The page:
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Jiangbin Ke, Yanbin Wang, Mark Cembrowski, Hermann Riecke, William Kath, Jonathan Demb, Joshua Singer; Adaptation to background light permits contrast coding at rod bipolar cell synapses. Invest. Ophthalmol. Vis. Sci. 2013;54(15):6154. doi: https://doi.org/.
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Rod photoreceptors contribute to vision across ~6 log units of light intensity. This wide dynamic range is postulated to depend on light-dependent switching between two parallel pathways linking rods to ganglion cells: rods signal through the rod bipolar (RB) pathway at dim backgrounds, whereas rods signal through cones and cone bipolar cell pathways at brighter backgrounds. We evaluated this conventional model of the retinal circuitry by assessing RB output at circuit and synaptic levels.
Retinas were isolated from c57bl/6 mice, and retinal slices and whole-mount preparatons were prepared as described in published work (Jarsky et al. 2011; Wang et al. 2011). RB-mediated light responses were recorded in ganglion cells and RB-mediated synaptic currents in AII amacrine cells in the mouse retina. Experimental observations were probed using a phenomenological model of the RB-AII synapse (Jarsky et al. 2011) in which transmission is described as a function of vesicle cycling.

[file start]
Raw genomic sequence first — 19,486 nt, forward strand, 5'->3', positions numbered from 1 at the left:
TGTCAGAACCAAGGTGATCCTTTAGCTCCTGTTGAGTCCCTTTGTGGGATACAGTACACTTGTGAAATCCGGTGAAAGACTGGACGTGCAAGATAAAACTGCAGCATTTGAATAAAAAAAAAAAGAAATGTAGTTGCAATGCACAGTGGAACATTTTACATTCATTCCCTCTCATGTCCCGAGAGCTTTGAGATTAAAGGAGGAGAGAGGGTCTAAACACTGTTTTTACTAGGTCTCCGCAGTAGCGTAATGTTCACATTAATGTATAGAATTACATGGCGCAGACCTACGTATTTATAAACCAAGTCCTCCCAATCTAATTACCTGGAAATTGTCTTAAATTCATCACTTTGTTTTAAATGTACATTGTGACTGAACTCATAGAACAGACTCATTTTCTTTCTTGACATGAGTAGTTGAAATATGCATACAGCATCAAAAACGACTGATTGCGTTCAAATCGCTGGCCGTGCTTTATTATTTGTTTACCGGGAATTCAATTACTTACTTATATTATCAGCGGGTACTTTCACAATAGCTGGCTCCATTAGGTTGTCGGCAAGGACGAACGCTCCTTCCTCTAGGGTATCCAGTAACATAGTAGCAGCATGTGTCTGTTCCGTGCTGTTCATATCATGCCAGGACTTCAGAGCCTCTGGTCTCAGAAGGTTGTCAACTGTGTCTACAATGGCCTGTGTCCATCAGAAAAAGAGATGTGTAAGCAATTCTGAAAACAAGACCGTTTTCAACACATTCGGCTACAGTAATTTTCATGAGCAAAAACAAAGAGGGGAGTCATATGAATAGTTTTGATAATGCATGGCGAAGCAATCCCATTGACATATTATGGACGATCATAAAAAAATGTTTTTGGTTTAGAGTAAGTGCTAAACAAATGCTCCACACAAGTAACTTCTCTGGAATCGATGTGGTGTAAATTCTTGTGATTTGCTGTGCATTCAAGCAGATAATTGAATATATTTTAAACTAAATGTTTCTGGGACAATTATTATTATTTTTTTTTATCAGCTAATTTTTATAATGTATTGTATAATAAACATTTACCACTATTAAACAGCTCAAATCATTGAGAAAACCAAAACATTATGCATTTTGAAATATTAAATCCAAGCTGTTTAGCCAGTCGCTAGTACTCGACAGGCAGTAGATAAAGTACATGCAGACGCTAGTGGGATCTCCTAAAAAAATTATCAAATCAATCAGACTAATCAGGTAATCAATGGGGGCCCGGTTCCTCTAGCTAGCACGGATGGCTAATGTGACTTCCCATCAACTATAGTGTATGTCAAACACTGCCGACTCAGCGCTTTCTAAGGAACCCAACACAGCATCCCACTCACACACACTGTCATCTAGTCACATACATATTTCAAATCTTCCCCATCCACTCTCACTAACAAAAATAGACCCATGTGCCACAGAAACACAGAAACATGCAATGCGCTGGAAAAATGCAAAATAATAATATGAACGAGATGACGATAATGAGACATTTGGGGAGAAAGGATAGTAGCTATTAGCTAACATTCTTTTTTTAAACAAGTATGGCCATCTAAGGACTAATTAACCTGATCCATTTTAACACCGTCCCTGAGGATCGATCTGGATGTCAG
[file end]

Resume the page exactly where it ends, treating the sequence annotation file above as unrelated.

1) Background light eliminates event detection in the rod bipolar pathway; 2) Signal-to-noise ratio at the rod bipolar synapse depends on presynaptic VM; 3) The rod bipolar circuit encodes contrast in the presence of background light; 4) The rod bipolar’s contrast response is enabled by temporary suppression of ongoing synaptic release; 5) In the presence of background light the rod bipolar circuit shows high contrast sensitivity and band-pass temporal filtering; 6) Vesicle pool dynamics limit the frequency response.
As background luminance increases, the RB’s role transitions from event detection to contrast coding. This transition is predicted by the intrinsic properties of the synapse: specifically, by the effect that sustained depolarization of presynaptic VM has on the cycling of the readily-releasable vesicle pool.
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